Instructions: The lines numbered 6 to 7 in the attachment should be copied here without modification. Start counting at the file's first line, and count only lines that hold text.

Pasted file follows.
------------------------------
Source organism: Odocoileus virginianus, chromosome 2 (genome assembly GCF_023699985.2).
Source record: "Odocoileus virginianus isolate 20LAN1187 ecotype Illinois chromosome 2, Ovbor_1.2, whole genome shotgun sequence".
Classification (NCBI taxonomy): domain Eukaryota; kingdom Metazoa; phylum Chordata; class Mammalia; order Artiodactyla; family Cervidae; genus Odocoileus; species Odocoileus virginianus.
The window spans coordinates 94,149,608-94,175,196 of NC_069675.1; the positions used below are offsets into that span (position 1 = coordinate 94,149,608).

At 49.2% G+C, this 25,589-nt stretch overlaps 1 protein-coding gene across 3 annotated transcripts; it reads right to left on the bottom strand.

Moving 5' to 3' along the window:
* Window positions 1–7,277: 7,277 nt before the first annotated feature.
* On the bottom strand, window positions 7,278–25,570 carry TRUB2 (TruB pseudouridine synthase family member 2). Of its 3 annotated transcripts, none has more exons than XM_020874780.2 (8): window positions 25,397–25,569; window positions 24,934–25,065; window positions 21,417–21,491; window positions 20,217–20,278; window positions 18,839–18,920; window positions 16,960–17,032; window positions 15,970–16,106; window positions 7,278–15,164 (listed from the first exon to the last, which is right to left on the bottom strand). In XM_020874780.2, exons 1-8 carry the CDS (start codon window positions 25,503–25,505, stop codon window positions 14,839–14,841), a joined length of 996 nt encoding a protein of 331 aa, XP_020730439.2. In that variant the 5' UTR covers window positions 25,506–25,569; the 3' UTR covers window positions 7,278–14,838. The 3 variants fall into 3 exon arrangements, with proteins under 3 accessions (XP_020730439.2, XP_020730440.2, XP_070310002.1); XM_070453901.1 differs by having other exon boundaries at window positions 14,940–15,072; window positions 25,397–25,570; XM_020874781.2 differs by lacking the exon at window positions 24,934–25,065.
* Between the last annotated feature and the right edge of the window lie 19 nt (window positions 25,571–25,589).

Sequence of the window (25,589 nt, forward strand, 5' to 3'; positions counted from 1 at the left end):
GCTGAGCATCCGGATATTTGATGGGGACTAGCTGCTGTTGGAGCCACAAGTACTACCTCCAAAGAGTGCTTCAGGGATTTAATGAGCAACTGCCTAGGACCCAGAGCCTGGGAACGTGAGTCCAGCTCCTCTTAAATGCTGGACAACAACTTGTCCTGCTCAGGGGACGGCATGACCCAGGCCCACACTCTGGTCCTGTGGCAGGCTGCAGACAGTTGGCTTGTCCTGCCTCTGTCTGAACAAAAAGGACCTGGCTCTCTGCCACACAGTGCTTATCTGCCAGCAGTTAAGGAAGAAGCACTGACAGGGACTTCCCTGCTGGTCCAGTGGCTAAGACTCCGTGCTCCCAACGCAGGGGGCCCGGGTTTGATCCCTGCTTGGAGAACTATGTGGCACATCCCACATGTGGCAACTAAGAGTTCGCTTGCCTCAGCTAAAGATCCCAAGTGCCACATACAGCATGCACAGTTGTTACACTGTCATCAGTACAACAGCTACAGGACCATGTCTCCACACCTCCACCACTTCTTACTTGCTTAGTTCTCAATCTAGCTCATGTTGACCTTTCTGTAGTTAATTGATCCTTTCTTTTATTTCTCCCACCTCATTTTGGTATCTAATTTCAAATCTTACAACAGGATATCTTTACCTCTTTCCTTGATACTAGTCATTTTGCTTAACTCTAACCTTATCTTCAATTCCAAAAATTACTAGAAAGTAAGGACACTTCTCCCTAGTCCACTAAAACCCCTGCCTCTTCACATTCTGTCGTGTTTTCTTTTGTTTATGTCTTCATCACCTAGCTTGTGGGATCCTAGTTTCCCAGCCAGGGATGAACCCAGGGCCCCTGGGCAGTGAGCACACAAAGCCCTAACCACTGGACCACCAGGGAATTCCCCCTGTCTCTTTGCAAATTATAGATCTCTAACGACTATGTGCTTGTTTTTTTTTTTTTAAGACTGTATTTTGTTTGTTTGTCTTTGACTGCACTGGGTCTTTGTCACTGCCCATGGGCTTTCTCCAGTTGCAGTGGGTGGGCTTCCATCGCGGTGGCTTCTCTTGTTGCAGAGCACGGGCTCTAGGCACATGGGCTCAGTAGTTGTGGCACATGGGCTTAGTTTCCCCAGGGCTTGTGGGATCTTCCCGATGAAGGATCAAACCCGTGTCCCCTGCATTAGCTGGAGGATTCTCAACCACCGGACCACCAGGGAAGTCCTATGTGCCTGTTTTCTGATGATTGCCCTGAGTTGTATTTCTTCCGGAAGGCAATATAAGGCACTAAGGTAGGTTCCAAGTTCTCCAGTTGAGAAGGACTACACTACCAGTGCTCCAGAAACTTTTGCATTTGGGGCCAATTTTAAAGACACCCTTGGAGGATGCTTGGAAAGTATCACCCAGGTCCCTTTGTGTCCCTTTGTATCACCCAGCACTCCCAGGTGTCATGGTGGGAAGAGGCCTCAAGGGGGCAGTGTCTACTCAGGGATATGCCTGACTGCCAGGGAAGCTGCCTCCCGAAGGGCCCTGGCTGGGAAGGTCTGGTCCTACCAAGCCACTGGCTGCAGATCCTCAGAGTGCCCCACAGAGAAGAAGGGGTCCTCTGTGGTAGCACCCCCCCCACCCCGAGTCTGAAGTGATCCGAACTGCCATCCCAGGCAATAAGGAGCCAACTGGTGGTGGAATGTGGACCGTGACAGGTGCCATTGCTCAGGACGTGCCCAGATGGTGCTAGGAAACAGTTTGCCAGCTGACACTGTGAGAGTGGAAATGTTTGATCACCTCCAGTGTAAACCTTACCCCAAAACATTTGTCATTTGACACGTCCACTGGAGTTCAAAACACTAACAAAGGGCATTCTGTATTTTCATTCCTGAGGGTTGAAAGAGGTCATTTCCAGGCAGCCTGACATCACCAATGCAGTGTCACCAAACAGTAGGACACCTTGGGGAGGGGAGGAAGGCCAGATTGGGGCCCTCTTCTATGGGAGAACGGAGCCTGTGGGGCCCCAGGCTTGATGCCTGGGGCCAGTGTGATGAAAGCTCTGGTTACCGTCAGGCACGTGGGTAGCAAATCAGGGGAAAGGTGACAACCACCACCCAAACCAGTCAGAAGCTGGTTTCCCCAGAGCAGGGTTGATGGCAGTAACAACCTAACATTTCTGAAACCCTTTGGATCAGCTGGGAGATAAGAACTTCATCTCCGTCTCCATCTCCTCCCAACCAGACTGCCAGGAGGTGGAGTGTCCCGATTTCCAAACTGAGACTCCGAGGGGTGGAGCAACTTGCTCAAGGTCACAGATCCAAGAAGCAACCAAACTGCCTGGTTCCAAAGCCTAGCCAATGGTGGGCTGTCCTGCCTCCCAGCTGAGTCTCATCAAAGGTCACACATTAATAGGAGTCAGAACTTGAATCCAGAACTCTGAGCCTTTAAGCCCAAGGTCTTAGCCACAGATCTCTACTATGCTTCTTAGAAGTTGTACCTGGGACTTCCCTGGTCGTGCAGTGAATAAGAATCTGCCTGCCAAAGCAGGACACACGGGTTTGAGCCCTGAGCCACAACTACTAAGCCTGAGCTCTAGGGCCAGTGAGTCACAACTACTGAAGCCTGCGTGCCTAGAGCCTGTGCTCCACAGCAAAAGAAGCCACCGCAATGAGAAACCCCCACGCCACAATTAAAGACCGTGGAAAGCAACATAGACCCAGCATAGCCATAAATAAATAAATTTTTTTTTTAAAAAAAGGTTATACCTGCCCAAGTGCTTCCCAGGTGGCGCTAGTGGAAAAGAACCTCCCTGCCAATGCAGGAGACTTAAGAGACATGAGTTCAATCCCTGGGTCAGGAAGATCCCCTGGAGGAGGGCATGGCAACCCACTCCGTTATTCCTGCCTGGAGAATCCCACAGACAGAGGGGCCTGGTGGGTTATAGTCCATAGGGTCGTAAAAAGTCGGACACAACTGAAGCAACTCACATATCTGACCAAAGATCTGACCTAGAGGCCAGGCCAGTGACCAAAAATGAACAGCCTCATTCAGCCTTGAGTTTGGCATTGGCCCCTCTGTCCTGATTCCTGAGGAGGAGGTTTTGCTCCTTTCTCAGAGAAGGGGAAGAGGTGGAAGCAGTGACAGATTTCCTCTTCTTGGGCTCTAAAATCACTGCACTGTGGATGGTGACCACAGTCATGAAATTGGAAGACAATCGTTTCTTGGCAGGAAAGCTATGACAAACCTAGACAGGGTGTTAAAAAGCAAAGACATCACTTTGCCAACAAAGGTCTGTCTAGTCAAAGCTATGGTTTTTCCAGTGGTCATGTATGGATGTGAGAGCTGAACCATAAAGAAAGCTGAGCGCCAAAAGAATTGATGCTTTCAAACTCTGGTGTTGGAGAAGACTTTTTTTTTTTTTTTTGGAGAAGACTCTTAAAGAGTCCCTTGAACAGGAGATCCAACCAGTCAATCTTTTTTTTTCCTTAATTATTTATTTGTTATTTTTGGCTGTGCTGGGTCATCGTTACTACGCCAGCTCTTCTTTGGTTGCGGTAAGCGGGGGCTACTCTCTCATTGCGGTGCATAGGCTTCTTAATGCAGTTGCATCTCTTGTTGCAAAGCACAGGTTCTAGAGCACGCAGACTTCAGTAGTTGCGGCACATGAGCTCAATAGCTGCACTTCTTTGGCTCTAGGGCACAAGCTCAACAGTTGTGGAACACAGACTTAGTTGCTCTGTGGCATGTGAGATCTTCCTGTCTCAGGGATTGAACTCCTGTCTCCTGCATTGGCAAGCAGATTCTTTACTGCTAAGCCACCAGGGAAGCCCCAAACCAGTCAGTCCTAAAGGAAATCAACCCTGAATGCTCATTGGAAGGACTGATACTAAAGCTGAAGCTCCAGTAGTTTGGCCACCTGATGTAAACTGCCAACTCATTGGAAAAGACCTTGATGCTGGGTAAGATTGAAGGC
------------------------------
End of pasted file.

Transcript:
Moving 5' to 3' along the window:
* Window positions 1–7,277: 7,277 nt before the first annotated feature.